The Makings of a Bridge
I have been grappling with writing this post for several days. As I shared last week, I have been in Kosovo attending a most engaging gathering. It has sparked many thoughts, calls for prayers and hope for the future.
A central theme of the gathering was exploring leadership and reconciliation. The co-hosts model these ideals by overcoming years of hatred and hostility through discovery of common ground. As a Serbian and a Kosovar, they have experienced years of division and opposition, yet have chosen to come together in hopes of creating a new standard for stability and peace in the Balkan region.
I am struck by many of those who gathered to learn how to serve their communities, their leaders and each other in a spirit of reconciliation. It is impossible for me to truly understand the volatility of war, the violence and the decimation that so many have experienced. Over the years, I have had the honor to sit with and hear stories from child soldiers, from survivors of sexual brutality, from children of parents who were victims of ethnic cleansing and from those who violently fought against neighbors in the name of righteousness.
The spirit of the survivor is one of the most tremendous wonders I know.
What is it that allows some not only to survive, but also to seek peace and reconciliation in the face of seemingly insurmountable pain? We all experience some level of divisiveness, pain and trauma - some schism that gives us the opportunity to choose. Do we find the fault line and dig in, or look to explore the makings of a bridge? The list of factions can be made infinite, whether it is Kosovar or Serb, Christian or Muslim, Conservative or Liberal. Finding the differences is the easy part, but where do the foundations of bridges and common ground begin? A starting place is a willingness to be in relationship with someone or a group we don’t understand. What would happen through knowing, perhaps trusting, dare I say even loving a representation of that which we don’t understand? This seems to me to be a brilliant start.
I often find myself internally and at times externally struggling to understand what Christianity has come to represent in the West. I was raised in a church-going home, but feel a deep judgment and rigidity from many of the ‘Christians’ I know. This has formed an ever calcifying perception in my mind of how we have interpreted Christianity and the expectations therein. I have experienced this firsthand, and know it would be much easier for me to settle in my verdict, and whenever I meet a self proclaimed Christian to have a set of prejudices coloring my lens. I can find others who agree and we can rail against them, why the Church has ruined faith, why the Christian right has gone off the deep end, and on and on. We can feel supported in our proclamations and even grow our judgment among one another. I have been in such conversations and am not proud to say it was a rather gratifying experience.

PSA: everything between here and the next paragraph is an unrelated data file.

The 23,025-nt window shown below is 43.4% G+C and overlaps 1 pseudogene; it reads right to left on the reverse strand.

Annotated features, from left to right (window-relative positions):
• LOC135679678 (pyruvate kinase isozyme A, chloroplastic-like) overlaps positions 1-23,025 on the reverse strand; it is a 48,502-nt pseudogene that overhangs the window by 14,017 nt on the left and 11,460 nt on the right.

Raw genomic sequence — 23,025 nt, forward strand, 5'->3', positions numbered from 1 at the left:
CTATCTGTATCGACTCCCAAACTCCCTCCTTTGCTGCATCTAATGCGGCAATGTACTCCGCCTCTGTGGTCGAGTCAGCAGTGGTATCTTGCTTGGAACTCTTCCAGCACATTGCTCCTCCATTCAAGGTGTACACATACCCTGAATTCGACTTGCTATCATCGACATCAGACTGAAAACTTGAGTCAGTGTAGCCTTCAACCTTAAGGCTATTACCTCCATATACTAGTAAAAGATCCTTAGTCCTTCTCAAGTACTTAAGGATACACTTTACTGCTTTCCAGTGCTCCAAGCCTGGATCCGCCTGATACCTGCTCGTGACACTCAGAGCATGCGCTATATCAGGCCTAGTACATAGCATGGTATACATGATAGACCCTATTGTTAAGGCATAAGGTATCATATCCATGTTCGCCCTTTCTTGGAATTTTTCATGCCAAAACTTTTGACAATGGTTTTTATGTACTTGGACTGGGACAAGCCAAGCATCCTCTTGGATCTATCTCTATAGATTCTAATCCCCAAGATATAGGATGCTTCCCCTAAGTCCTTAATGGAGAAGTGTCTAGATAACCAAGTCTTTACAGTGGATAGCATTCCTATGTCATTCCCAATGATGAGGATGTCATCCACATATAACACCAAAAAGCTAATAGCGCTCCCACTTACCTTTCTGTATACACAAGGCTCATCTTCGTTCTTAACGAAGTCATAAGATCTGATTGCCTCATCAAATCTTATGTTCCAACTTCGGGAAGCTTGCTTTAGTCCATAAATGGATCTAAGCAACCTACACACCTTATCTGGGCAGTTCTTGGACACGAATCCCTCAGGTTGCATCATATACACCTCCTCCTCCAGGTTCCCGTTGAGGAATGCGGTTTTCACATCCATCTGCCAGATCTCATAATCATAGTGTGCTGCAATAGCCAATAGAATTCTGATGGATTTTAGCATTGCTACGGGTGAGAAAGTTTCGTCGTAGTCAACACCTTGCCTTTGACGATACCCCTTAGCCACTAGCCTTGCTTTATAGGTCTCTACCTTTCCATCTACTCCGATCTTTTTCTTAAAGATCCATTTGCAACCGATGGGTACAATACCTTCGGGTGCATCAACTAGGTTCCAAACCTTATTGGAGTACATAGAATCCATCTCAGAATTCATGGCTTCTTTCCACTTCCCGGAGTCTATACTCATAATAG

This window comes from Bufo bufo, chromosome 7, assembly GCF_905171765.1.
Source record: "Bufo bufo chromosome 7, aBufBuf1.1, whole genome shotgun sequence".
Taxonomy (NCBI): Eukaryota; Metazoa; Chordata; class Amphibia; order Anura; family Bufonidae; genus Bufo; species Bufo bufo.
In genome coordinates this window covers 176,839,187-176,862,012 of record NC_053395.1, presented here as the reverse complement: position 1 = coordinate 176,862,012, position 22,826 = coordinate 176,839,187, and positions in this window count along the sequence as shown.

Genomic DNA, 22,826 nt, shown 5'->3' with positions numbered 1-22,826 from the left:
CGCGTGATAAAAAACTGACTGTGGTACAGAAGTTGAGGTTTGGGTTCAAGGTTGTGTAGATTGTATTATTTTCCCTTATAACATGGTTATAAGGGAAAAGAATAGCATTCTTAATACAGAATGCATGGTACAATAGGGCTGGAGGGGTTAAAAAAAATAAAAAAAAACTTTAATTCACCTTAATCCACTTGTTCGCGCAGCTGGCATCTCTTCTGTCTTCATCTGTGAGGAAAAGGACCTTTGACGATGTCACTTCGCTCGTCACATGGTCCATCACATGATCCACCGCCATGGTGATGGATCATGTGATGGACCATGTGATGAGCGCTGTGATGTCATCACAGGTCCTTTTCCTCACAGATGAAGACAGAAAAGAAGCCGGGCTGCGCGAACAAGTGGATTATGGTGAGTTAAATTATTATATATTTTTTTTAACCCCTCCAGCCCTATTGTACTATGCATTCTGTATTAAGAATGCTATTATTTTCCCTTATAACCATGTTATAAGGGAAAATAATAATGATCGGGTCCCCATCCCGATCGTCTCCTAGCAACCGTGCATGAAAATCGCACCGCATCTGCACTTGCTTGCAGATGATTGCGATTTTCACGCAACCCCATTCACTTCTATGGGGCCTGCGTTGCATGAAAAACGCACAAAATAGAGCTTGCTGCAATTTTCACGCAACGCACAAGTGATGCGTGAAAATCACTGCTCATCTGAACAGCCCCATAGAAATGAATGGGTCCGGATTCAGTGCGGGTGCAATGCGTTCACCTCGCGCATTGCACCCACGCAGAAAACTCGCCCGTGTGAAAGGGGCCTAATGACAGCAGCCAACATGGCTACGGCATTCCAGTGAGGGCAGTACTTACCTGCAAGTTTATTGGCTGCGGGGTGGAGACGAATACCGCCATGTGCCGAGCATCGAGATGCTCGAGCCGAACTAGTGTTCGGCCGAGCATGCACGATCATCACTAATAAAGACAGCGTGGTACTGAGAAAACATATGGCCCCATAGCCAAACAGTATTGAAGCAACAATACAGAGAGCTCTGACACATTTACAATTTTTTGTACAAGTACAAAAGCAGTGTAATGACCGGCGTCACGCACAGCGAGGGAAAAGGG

What is much more challenging than coalescing around bias is to acknowledge this judgment I am holding and to walk the talk of reconciliation. I believe shifting the energy from finding the differences to seeking common ground can seismically shift our human experience.
I feel a deep responsibility as a global citizen to speak the truth I see in the world, to break down the deeply held prejudices I keep and to open dialogue to explore those I don’t even realize. This is a team effort, if there ever was one. I would love to hear from you. What does recognizing and overcoming judgment and prejudice mean to you? What does reconciliation mean to you? And how can you or do you seek it in service of a more peaceful global community?